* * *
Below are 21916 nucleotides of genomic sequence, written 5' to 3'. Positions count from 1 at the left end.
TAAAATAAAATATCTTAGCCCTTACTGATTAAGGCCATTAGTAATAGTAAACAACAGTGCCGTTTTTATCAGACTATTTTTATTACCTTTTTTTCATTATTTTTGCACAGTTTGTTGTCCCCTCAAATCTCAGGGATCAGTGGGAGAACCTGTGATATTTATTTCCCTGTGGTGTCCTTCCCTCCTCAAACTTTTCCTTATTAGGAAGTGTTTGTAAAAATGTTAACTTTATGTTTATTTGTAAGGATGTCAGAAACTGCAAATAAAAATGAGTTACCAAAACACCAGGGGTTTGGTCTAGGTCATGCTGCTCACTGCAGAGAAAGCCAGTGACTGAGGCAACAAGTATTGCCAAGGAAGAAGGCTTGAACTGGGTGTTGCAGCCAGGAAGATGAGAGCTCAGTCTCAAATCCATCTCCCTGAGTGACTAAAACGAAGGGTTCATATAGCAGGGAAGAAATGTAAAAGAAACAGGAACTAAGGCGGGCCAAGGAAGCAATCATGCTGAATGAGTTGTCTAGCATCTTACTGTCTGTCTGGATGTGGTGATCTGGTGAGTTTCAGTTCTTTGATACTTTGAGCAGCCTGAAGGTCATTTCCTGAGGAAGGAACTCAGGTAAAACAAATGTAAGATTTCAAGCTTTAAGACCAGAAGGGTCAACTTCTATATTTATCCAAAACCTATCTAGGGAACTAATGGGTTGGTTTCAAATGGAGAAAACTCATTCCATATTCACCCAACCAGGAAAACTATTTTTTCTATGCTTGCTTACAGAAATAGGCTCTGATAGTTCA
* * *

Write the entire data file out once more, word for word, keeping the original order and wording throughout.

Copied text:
Below are 21916 nucleotides of genomic sequence, written 5' to 3'. Positions count from 1 at the left end.
TAAAATAAAATATCTTAGCCCTTACTGATTAAGGCCATTAGTAATAGTAAACAACAGTGCCGTTTTTATCAGACTATTTTTATTACCTTTTTTTCATTATTTTTGCACAGTTTGTTGTCCCCTCAAATCTCAGGGATCAGTGGGAGAACCTGTGATATTTATTTCCCTGTGGTGTCCTTCCCTCCTCAAACTTTTCCTTATTAGGAAGTGTTTGTAAAAATGTTAACTTTATGTTTATTTGTAAGGATGTCAGAAACTGCAAATAAAAATGAGTTACCAAAACACCAGGGGTTTGGTCTAGGTCATGCTGCTCACTGCAGAGAAAGCCAGTGACTGAGGCAACAAGTATTGCCAAGGAAGAAGGCTTGAACTGGGTGTTGCAGCCAGGAAGATGAGAGCTCAGTCTCAAATCCATCTCCCTGAGTGACTAAAACGAAGGGTTCATATAGCAGGGAAGAAATGTAAAAGAAACAGGAACTAAGGCGGGCCAAGGAAGCAATCATGCTGAATGAGTTGTCTAGCATCTTACTGTCTGTCTGGATGTGGTGATCTGGTGAGTTTCAGTTCTTTGATACTTTGAGCAGCCTGAAGGTCATTTCCTGAGGAAGGAACTCAGGTAAAACAAATGTAAGATTTCAAGCTTTAAGACCAGAAGGGTCAACTTCTATATTTATCCAAAACCTATCTAGGGAACTAATGGGTTGGTTTCAAATGGAGAAAACTCATTCCATATTCACCCAACCAGGAAAACTATTTTTTCTATGCTTGCTTACAGAAATAGGCTCTGATAGTTCA